Narrow Gauge to Murder (1952) by Carolyn Thomas

Coachwhip has once again brought a completely new to me author to my attention. Carolyn Thomas was the penname for Actea Duncan, who met her husband in the adult education class he taught, a point which becomes more interesting when you read the book.

The story is narrated by Gail Rawson who goes to the small rundown gold mining village of Glory Cloud in Colorado. She is going there not just to work on her MA thesis about a local writer, who used to live there, but she is also going to help her university advisor, Dr Dahlberg. Dahlberg is planning on going to the same village to do research on the local, now defunct narrow gauge railroad, whose past is full of scandal, death and corruption. Unsurprisingly Dahlberg is about as popular as leprosy in the village and his ability to annoy other people doesn’t help matters either. So we all know who is going to get bumped off… Yet for all that the first death is indeed unexpected and certainly puts Gail and her new local love interest, Jeff Calhoun, in a very awkward situation. In fact they become prime suspects and the local Sheriff is far from sympathetic. The locals also begin to close ranks, realising there is perhaps too much at stake to offer any help. Does this have anything to do with the railway crash in 1921? Gail and Jeff decide that they must solve the case themselves to save their own necks.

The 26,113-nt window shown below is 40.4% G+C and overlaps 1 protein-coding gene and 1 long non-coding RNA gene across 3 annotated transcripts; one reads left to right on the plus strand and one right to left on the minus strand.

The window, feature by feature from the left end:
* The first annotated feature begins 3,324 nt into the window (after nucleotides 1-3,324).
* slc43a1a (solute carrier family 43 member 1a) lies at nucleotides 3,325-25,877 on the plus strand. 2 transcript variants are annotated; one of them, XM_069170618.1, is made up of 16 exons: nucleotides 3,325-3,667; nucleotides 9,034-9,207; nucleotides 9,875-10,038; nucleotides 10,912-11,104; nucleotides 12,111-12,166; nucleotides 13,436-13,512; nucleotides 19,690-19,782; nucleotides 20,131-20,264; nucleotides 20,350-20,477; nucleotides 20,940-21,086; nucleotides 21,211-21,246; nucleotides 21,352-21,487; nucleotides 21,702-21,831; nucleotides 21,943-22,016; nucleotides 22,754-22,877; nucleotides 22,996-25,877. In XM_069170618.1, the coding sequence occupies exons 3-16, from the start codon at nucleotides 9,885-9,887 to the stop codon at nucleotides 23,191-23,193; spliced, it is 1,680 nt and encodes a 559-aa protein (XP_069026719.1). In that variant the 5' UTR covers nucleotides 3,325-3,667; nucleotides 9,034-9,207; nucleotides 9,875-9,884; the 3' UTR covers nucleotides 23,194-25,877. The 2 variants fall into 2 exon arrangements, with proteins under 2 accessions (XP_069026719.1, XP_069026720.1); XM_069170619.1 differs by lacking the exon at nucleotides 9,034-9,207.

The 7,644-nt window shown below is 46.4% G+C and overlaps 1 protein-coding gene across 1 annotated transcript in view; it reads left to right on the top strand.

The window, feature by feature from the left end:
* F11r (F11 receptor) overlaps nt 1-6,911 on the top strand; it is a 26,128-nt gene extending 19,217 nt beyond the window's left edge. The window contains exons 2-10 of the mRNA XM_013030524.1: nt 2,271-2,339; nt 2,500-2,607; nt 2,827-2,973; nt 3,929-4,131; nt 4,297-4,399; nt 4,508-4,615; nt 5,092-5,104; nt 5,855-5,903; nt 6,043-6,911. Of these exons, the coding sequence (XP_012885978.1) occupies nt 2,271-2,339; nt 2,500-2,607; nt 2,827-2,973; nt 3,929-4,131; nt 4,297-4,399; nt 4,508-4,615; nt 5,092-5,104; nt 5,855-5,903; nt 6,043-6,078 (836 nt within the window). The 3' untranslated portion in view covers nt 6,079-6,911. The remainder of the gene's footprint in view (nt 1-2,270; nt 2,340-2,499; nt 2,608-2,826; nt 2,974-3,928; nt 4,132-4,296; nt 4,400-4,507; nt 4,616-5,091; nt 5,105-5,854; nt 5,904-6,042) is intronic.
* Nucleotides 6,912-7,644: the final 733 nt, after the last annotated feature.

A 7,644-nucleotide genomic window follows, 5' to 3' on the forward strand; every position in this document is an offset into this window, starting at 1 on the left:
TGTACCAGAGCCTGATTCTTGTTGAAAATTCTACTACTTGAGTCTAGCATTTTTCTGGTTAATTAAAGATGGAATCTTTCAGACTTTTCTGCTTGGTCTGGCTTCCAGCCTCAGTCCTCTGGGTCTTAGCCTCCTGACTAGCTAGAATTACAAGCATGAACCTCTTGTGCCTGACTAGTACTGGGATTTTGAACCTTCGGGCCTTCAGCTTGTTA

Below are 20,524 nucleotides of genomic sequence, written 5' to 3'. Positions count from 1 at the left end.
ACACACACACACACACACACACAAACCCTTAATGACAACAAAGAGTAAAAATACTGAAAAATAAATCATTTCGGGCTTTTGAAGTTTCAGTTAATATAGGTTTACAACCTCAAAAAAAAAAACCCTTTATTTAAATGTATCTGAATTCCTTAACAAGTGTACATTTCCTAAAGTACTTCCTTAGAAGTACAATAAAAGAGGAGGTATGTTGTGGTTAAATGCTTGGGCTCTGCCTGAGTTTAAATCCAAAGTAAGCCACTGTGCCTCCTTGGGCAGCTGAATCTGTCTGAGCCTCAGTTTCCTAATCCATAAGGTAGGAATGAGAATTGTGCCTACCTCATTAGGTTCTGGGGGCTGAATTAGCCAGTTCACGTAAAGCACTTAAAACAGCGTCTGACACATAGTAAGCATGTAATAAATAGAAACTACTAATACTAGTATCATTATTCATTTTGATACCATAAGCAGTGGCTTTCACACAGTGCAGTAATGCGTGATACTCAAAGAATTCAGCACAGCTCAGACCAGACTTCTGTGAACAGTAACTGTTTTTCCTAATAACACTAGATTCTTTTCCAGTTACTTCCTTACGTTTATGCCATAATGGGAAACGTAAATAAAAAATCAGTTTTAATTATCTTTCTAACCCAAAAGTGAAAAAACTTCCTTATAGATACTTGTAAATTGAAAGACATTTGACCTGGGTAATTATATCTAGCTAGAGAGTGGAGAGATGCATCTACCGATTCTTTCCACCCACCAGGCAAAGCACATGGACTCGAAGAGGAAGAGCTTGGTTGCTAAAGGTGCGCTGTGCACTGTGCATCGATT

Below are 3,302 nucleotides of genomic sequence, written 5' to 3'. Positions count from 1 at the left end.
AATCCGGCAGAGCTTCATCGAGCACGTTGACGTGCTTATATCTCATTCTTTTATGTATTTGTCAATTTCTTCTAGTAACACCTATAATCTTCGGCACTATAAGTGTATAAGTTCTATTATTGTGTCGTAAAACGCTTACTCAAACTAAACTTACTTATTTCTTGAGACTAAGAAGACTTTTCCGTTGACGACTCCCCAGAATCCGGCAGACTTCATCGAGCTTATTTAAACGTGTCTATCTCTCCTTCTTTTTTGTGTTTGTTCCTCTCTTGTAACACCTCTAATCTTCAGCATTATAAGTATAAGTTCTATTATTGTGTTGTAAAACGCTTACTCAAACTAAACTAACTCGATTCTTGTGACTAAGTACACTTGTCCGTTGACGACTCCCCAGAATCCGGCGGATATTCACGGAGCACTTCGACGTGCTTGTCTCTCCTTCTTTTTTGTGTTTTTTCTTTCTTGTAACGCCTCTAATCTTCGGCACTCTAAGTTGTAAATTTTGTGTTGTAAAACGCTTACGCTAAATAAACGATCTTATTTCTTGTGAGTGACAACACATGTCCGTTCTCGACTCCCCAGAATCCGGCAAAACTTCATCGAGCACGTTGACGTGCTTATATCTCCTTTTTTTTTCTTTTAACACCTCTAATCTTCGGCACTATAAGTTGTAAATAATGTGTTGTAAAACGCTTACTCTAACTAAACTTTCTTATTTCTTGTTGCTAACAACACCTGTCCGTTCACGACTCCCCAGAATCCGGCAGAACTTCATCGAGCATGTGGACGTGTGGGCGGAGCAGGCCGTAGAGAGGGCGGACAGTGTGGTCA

Overall Thoughts

I haven’t fully made my mind up about the puzzle aspect of this book. On first reading the solution I felt a bit swizzed, as there was one piece of information which the reader has no access to and which blew the motive wide open. Though perhaps US readers will have a slight advantage in one respect. Equally the case focuses on a lot on questioning people in regards to events which happened in 1921, as opposed to events in the present day, even when one of the local inhabitants disappears. But as I gave the solution further thought and listened to the characters detailing how they solved the case I annoyingly saw how there was a long trail of small and seemingly inconsequential clues which led up to culprit. So perhaps my final conclusion on this aspect of the plot is that you just need to be smarter than me, (probably not too tricky a challenge) to notice these things and figure out what they mean. There is one piece of misdirection which I felt a little unfair, but then again that might just be me.